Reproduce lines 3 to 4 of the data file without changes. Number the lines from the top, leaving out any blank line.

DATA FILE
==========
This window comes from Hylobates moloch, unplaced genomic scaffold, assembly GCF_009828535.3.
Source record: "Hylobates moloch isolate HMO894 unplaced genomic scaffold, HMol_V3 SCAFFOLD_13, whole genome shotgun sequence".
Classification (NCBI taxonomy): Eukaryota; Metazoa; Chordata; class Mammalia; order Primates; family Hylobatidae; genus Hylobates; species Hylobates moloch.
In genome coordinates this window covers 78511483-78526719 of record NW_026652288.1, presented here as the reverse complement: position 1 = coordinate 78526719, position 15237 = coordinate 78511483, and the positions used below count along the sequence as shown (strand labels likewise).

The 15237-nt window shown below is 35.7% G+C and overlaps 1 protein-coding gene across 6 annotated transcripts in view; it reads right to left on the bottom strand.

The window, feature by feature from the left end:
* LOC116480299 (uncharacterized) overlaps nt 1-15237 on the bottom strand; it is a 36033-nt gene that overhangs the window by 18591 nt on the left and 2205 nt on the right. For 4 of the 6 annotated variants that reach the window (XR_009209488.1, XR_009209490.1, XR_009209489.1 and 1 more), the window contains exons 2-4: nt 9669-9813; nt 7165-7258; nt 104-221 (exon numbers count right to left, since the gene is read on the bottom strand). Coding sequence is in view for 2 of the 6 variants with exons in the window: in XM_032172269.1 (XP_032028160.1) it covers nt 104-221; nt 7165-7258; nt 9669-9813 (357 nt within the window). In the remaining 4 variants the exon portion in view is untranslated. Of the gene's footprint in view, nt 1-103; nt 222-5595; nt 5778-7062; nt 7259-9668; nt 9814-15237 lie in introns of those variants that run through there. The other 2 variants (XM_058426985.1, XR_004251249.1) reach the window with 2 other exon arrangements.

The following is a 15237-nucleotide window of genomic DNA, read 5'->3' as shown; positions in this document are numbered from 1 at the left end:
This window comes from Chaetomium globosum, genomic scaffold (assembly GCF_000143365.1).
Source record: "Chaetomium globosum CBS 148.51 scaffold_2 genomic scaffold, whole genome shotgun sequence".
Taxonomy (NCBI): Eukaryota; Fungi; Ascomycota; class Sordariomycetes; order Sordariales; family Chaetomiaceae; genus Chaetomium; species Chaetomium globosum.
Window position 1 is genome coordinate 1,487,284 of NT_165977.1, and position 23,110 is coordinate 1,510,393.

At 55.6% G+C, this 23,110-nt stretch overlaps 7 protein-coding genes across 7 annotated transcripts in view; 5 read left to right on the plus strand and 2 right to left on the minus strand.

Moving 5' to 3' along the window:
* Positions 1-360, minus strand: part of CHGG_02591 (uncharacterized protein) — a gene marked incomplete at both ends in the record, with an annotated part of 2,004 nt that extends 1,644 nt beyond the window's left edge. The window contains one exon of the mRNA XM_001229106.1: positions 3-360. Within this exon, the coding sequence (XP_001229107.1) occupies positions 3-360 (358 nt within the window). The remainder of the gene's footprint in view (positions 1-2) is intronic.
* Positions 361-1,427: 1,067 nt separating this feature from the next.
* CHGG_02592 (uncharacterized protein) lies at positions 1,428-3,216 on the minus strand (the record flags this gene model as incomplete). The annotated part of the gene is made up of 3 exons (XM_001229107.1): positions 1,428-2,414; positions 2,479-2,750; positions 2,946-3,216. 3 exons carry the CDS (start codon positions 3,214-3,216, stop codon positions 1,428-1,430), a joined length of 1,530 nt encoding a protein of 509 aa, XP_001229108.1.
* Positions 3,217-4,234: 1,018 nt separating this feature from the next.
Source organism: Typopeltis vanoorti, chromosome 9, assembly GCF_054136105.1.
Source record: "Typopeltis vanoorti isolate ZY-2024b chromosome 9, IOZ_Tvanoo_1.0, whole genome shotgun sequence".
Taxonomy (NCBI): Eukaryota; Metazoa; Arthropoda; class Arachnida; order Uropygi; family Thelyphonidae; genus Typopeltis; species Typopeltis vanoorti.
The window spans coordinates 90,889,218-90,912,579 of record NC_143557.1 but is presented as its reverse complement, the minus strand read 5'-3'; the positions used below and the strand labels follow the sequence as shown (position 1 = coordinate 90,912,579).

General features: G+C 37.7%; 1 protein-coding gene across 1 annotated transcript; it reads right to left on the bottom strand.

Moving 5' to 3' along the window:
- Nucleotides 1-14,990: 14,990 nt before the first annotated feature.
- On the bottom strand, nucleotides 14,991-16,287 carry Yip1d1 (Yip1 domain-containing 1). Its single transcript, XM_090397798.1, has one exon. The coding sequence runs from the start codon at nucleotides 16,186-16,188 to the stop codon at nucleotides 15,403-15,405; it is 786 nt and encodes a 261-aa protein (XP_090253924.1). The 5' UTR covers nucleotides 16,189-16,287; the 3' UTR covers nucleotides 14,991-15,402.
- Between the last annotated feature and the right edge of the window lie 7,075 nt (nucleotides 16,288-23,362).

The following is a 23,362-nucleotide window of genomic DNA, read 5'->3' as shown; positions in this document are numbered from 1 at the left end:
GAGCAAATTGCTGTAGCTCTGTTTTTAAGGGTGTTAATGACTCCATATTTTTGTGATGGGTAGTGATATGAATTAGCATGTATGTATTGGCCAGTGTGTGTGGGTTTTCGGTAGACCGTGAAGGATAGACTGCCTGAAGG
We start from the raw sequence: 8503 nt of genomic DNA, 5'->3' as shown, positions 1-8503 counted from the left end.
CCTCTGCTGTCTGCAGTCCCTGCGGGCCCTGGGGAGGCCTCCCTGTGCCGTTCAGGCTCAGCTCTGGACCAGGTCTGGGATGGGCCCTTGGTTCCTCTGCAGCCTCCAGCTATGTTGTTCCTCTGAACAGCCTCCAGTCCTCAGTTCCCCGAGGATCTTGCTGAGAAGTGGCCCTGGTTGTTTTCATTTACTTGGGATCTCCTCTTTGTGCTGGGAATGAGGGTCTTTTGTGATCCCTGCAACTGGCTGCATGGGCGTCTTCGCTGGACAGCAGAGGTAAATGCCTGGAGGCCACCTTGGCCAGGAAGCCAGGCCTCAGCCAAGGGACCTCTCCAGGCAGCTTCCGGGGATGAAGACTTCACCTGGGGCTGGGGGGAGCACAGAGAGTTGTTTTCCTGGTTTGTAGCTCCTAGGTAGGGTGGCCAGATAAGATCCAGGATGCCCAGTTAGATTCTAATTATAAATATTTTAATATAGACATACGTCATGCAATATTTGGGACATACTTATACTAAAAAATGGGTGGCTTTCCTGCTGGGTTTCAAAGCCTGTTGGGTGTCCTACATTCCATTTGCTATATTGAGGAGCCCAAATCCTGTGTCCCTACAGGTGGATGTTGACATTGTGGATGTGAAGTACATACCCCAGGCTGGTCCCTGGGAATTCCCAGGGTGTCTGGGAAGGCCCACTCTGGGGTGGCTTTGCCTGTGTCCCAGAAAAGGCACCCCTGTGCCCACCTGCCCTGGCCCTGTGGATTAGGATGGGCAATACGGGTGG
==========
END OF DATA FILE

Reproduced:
Classification (NCBI taxonomy): Eukaryota; Metazoa; Chordata; class Mammalia; order Primates; family Hylobatidae; genus Hylobates; species Hylobates moloch.
In genome coordinates this window covers 78511483-78526719 of record NW_026652288.1, presented here as the reverse complement: position 1 = coordinate 78526719, position 15237 = coordinate 78511483, and the positions used below count along the sequence as shown (strand labels likewise).